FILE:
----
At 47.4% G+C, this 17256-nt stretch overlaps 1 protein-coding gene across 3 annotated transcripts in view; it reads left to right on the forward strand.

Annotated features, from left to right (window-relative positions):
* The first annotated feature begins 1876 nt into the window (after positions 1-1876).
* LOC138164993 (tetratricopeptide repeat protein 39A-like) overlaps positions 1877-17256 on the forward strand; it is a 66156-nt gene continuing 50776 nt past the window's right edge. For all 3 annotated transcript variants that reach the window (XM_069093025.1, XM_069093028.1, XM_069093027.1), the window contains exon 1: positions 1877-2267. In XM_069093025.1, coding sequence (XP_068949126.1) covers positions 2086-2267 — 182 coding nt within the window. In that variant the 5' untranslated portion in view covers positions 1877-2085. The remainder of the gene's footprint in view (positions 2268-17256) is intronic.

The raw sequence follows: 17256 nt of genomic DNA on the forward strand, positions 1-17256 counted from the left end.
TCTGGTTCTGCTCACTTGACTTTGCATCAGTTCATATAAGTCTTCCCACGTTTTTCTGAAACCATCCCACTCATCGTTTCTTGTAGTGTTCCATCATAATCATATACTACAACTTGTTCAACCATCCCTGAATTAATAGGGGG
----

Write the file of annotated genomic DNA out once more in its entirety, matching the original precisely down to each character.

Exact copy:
At 47.4% G+C, this 17256-nt stretch overlaps 1 protein-coding gene across 3 annotated transcripts in view; it reads left to right on the forward strand.

Annotated features, from left to right (window-relative positions):
* The first annotated feature begins 1876 nt into the window (after positions 1-1876).
* LOC138164993 (tetratricopeptide repeat protein 39A-like) overlaps positions 1877-17256 on the forward strand; it is a 66156-nt gene continuing 50776 nt past the window's right edge. For all 3 annotated transcript variants that reach the window (XM_069093025.1, XM_069093028.1, XM_069093027.1), the window contains exon 1: positions 1877-2267. In XM_069093025.1, coding sequence (XP_068949126.1) covers positions 2086-2267 — 182 coding nt within the window. In that variant the 5' untranslated portion in view covers positions 1877-2085. The remainder of the gene's footprint in view (positions 2268-17256) is intronic.

The raw sequence follows: 17256 nt of genomic DNA on the forward strand, positions 1-17256 counted from the left end.
TCTGGTTCTGCTCACTTGACTTTGCATCAGTTCATATAAGTCTTCCCACGTTTTTCTGAAACCATCCCACTCATCGTTTCTTGTAGTGTTCCATCATAATCATATACTACAACTTGTTCAACCATCCCTGAATTAATAGGGGG